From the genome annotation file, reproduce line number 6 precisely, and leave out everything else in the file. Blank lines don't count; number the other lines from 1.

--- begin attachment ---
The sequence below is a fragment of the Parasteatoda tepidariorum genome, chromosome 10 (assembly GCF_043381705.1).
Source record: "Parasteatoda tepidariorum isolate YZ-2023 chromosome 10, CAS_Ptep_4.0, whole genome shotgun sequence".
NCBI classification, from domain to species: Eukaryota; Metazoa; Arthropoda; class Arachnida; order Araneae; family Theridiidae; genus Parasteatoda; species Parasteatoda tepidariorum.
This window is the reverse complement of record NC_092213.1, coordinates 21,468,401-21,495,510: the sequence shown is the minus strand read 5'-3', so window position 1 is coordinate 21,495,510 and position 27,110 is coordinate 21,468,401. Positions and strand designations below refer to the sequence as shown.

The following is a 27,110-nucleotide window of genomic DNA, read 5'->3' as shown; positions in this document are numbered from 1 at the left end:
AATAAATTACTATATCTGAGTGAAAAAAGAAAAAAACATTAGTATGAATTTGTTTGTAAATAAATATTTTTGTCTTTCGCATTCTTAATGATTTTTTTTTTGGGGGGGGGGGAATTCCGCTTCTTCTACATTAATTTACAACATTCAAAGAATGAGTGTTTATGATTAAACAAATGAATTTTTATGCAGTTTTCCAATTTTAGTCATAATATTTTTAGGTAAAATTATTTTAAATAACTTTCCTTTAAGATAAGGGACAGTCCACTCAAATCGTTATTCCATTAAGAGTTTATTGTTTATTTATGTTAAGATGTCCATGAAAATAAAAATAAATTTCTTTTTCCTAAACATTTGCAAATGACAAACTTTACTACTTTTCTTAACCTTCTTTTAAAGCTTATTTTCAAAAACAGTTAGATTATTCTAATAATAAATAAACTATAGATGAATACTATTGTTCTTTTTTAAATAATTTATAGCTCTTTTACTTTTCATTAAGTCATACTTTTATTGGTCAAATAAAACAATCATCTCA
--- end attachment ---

AATAAATTACTATATCTGAGTGAAAAAAGAAAAAAACATTAGTATGAATTTGTTTGTAAATAAATATTTTTGTCTTTCGCATTCTTAATGATTTTTTTTTTGGGGGGGGGGGAATTCCGCTTCTTCTACATTAATTTACAACATTCAAAGAATGAGTGTTTATGATTAAACAAATGAATTTTTATGCAGTTTTCCAATTTTAGTCATAATATTTTTAGGTAAAATTATTTTAAATAACTTTCCTTTAAGATAAGGGACAGTCCACTCAAATCGTTATTCCATTAAGAGTTTATTGTTTATTTATGTTAAGATGTCCATGAAAATAAAAATAAATTTCTTTTTCCTAAACATTTGCAAATGACAAACTTTACTACTTTTCTTAACCTTCTTTTAAAGCTTATTTTCAAAAACAGTTAGATTATTCTAATAATAAATAAACTATAGATGAATACTATTGTTCTTTTTTAAATAATTTATAGCTCTTTTACTTTTCATTAAGTCATACTTTTATTGGTCAAATAAAACAATCATCTCA